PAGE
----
How to Deal with Hangxiety (Hangover Anxiety)

Medically reviewed by Dr. Alex Lee, DSW, LCSW on

Table of Contents

If you’ve ever had a long night of drinking, you’ve likely experienced the physical effects of a hangover. These might include a pounding headache, nausea, feeling tired and weak, sensitivity to light, sweating, and a pressing need to drink water.

But for many people, the symptoms of a hangover don’t stop there. The headache and nausea come with another unwelcome companion: hangxiety, or hangover anxiety.

Do you ever feel a sense of dread or worry after a night of drinking? Do you frantically playback everything you said and did the night before, concerned you may have embarrassed yourself or caused offense? That’s hangxiety. 

For some people, these post-drinking feelings of shame, worry, and stress are powerful enough to cause an ongoing cycle. They may medicate their anxiety after drinking with more alcohol, compounding the problem.

If all this sounds familiar, you may be wondering: What causes hangxiety? And how can I make it stop?

Why Does Alcohol Give You a Hangover?

All too often, a fun night out with friends ends in a not-so-fun morning. And no matter how much you enjoyed the evening before, you probably hate being hungover. You may find yourself asking: Why does alcohol make people feel so sick?

According to the National Institute on Alcohol Abuse and Alcoholism, several factors contribute to hangovers.

To begin with, as your body (mostly your liver) metabolizes alcohol, it releases a compound called acetaldehyde. This toxic compound causes inflammation throughout the body, especially in your liver, gastrointestinal tract, pancreas, and brain. Inflammation plays a role in all sorts of illnesses, and it likely contributes to the “sick” feeling of a hangover too.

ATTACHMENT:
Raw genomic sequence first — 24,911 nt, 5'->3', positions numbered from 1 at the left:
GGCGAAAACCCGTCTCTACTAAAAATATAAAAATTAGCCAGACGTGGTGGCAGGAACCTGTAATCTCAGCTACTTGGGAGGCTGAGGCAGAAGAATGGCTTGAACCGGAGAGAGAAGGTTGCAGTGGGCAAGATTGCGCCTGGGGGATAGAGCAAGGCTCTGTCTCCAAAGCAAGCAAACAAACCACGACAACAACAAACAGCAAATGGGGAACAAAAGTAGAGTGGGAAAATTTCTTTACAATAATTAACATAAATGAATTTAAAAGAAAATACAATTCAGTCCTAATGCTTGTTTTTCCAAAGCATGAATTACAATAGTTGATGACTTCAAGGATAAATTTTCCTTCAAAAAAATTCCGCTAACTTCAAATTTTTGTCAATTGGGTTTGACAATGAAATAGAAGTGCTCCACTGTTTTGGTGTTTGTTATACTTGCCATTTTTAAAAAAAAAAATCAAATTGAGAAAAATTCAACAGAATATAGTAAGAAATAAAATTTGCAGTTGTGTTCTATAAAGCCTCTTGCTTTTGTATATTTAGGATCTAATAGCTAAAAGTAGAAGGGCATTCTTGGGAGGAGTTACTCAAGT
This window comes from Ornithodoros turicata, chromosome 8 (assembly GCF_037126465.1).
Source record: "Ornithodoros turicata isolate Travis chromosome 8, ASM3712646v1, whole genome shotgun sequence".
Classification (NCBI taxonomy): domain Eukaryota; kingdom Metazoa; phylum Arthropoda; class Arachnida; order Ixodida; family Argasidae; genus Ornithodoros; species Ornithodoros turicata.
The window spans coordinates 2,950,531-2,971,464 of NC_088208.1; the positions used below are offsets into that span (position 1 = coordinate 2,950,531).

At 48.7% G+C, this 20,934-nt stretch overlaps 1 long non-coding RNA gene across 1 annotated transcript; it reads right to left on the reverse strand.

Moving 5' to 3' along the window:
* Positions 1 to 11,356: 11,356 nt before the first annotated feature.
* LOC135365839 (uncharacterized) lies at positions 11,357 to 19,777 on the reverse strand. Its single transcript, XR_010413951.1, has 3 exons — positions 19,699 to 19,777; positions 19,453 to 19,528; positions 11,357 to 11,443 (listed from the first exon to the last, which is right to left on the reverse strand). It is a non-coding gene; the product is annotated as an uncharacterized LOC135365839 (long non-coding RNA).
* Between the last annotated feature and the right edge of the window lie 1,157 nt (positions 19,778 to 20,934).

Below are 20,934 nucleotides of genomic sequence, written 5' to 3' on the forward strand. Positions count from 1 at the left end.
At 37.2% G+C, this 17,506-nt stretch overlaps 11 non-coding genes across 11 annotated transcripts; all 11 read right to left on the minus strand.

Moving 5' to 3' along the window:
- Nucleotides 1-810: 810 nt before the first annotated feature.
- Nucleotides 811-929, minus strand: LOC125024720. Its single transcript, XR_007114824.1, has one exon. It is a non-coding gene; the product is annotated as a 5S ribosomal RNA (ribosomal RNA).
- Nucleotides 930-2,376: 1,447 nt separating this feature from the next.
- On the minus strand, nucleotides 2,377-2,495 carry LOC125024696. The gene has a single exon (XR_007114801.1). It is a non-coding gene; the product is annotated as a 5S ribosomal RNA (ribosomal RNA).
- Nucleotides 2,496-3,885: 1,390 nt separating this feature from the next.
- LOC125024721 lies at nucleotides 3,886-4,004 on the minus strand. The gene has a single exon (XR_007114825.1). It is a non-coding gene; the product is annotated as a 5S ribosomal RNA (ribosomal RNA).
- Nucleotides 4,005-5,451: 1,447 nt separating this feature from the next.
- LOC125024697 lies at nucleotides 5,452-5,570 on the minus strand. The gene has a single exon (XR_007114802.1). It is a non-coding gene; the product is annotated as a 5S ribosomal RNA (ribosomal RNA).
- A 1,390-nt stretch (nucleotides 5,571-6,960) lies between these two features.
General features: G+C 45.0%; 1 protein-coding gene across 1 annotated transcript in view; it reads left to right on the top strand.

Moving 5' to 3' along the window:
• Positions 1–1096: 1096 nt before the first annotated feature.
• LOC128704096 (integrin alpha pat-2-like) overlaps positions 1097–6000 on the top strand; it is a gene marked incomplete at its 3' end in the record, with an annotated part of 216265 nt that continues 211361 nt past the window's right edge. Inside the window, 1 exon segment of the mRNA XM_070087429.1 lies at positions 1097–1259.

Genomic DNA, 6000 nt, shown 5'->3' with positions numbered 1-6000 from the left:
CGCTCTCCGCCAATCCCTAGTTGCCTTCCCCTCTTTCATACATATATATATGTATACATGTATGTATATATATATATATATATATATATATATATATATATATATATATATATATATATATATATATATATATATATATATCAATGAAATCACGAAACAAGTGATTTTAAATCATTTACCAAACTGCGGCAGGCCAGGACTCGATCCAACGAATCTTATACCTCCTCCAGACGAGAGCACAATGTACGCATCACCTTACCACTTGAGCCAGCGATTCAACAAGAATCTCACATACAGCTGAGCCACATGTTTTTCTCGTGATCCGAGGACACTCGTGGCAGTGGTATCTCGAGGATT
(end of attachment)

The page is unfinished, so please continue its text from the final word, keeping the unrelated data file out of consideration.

Alcohol also dehydrates you, which leads to headache, thirst, and fatigue. It irritates the lining of your stomach, causing nausea and sometimes vomiting. In addition, excessive consumption of alcohol disrupts your sleep, further contributing to fatigue and uneasiness.

Finally, as your brain attempts to rebalance itself after a night of drinking, you may experience a “mini-withdrawal” from alcohol. This can temporarily impact your nervous system, affecting your mood.

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Why Does Alcohol Cause “Hangover Anxiety?”

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The brain’s effort to rebalance itself chemically post-drinking is a major factor in hangxiety. Like many substances, alcohol disrupts neurotransmitters like dopamine, serotonin, and endorphins. Initially, this can cause a short-lived rush of euphoria. But as these “feel-good” chemicals recede, you may remember all the problems you temporarily forgot about, causing you to feel depressed or anxious.

Alcohol also stimulates the production of GABA (gamma-aminobutyric acid), a neurotransmitter that slows and calms the brain. Often, medication prescribed to reduce anxiety or improve sleep is designed to increase this brain chemical. If you’ve ever felt more relaxed and cheerful after a few drinks, it’s probably the result of GABA.

After a couple more drinks, your brain also begins to block an excitatory neurotransmitter called glutamate, which studies have linked to anxiety. This generally makes you feel even more relaxed, especially if you already struggle with general anxiety or social anxiety. It can feel as though the chatter in your brain has finally quieted. And for a while, this feels wonderful.

But then, your well-meaning brain embarks on a mission to rebalance these chemicals. It begins to block GABA and produce higher levels of glutamate. Sometimes, this prompts a rapid swing from blissful calm to anxiety and dread.

Making matters worse, you may begin to recall embarrassing or unpleasant moments from the night before. Alternatively, you may recall nothing at all, which can also be alarming. The resulting fear or guilt can multiply the anxiety you’re already feeling.

Does Everyone Experience Hangxiety?

Although hangxiety is common enough to have its own term, it is not universal. It’s certainly possible to have a hangover that is not accompanied by hangover anxiety. Hangxiety can happen to anyone, but it’s most prevalent among people who have depression or anxiety, as well as those who are highly shy.